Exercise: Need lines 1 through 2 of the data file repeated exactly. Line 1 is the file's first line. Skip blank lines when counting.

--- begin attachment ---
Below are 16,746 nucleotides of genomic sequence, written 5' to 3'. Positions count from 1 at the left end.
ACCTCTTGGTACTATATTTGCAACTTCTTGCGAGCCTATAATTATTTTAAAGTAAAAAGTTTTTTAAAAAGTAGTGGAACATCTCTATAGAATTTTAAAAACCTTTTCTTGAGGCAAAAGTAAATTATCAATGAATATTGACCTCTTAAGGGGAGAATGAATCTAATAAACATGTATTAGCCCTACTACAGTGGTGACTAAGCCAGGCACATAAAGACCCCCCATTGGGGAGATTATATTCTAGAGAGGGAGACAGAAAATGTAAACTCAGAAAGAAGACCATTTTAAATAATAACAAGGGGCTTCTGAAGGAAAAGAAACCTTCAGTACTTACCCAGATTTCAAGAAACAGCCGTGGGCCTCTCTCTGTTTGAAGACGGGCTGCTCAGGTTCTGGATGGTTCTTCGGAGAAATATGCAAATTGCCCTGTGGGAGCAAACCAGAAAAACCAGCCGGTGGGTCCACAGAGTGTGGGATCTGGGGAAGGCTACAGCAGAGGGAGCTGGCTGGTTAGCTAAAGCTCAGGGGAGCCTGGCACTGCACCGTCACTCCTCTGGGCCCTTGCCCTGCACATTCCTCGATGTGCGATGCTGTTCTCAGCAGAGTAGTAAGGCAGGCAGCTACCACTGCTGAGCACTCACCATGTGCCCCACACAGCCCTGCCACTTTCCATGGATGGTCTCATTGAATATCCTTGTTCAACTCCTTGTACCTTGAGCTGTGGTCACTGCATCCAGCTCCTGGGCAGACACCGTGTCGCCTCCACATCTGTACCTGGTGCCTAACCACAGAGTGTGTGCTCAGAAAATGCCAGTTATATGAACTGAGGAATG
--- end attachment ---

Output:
Below are 16,746 nucleotides of genomic sequence, written 5' to 3'. Positions count from 1 at the left end.
ACCTCTTGGTACTATATTTGCAACTTCTTGCGAGCCTATAATTATTTTAAAGTAAAAAGTTTTTTAAAAAGTAGTGGAACATCTCTATAGAATTTTAAAAACCTTTTCTTGAGGCAAAAGTAAATTATCAATGAATATTGACCTCTTAAGGGGAGAATGAATCTAATAAACATGTATTAGCCCTACTACAGTGGTGACTAAGCCAGGCACATAAAGACCCCCCATTGGGGAGATTATATTCTAGAGAGGGAGACAGAAAATGTAAACTCAGAAAGAAGACCATTTTAAATAATAACAAGGGGCTTCTGAAGGAAAAGAAACCTTCAGTACTTACCCAGATTTCAAGAAACAGCCGTGGGCCTCTCTCTGTTTGAAGACGGGCTGCTCAGGTTCTGGATGGTTCTTCGGAGAAATATGCAAATTGCCCTGTGGGAGCAAACCAGAAAAACCAGCCGGTGGGTCCACAGAGTGTGGGATCTGGGGAAGGCTACAGCAGAGGGAGCTGGCTGGTTAGCTAAAGCTCAGGGGAGCCTGGCACTGCACCGTCACTCCTCTGGGCCCTTGCCCTGCACATTCCTCGATGTGCGATGCTGTTCTCAGCAGAGTAGTAAGGCAGGCAGCTACCACTGCTGAGCACTCACCATGTGCCCCACACAGCCCTGCCACTTTCCATGGATGGTCTCATTGAATATCCTTGTTCAACTCCTTGTACCTTGAGCTGTGGTCACTGCATCCAGCTCCTGGGCAGACACCGTGTCGCCTCCACATCTGTACCTGGTGCCTAACCACAGAGTGTGTGCTCAGAAAATGCCAGTTATATGAACTGAGGAATG